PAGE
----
Defining the Caribbean
The Caribbean, also known as the West Indies is defined as a broad crescent of tropical islands extending from the Bahamas and Cuba southwards to Trinidad with varied history resulting from the various races of people and various cultures characterized by different languages, music and dance.
The physical landscape
| The crescent shaped physical landscape of the Caribbean is located between ten and twenty degrees north and eighty to eighty eight degrees west and is divided into the greater and lesser Antilles.
| Caribbean people
| The Caribbean people are a diversified mix of races consisting mainly of Indians, Spanish English, Europeans, and Africans
| Caribbean culture
| In The Caribbean each island has a unique cultural identity, an example of this can be found in the music and dance.
The Caribbean people are a diversified mix of races consisting mainly of Indians, Spanish, English, European and Africans. The indigenous settlers are Paleo, Meso and Neo Indians who came from South and Central America between 5000 - 500 BC. These earliest inhabitants had a civilization that relied on basic tools made from stone and shells. The Caribbean then became a cross roads, where Spanish, English and European powers came and fought to gain control of the new world and the supposedly wealth that came with. When wealth in the form of gold and silver bullion was not found they finally resort to the cultivation of sugar cane which had the potential to generate large amount of revenues. With a growth and harvest cycle of many years and permanently established equipment, permanent settler colonies had to establish around the fields and as a result of the great demand for labourers Africans arrived as slaves during the 1640 to 1660’s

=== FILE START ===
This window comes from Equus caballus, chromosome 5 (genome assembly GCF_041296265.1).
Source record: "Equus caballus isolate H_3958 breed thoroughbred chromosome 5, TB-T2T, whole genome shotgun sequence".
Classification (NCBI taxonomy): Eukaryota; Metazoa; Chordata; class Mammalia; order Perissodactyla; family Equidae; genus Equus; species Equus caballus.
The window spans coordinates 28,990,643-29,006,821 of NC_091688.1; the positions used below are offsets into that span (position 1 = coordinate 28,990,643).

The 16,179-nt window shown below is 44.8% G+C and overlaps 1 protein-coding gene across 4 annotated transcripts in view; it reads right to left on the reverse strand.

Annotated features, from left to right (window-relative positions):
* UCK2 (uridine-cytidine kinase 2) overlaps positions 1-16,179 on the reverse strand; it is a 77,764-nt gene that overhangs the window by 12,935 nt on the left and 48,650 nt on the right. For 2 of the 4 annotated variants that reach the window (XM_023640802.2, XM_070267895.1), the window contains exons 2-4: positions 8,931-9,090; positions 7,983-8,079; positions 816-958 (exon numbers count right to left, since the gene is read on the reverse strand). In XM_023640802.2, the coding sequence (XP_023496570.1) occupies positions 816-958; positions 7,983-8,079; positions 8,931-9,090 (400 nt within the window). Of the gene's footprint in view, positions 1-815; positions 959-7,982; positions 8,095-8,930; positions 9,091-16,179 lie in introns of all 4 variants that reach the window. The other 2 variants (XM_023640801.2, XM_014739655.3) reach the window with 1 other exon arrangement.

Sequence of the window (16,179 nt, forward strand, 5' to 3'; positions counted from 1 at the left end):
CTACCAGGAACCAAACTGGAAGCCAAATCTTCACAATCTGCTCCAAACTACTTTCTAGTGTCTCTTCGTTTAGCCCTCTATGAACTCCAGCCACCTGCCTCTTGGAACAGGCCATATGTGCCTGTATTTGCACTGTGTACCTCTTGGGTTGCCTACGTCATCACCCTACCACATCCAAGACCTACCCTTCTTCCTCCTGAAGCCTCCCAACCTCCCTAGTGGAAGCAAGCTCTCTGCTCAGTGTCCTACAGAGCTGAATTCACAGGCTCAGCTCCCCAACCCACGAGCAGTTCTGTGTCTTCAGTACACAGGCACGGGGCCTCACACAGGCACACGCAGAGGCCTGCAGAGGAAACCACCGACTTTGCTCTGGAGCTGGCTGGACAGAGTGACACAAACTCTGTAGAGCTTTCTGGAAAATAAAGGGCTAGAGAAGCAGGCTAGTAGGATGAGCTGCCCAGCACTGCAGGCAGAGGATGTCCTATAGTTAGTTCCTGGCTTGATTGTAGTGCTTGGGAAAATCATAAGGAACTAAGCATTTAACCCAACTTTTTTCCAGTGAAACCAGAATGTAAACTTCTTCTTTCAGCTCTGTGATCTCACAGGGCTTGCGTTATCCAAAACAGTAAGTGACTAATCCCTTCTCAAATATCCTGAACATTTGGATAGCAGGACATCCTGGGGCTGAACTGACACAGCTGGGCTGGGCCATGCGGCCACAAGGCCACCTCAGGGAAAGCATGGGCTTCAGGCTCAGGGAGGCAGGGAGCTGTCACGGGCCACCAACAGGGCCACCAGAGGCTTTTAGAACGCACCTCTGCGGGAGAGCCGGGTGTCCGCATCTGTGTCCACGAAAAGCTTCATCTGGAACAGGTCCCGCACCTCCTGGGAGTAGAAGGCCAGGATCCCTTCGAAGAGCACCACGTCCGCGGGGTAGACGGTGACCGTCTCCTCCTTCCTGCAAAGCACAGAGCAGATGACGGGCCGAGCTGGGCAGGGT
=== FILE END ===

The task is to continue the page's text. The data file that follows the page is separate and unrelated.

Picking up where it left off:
In the Caribbean each island has its unique cultural identity, an example of this can be found in the music and dance. Music has been central to Caribbean culture...
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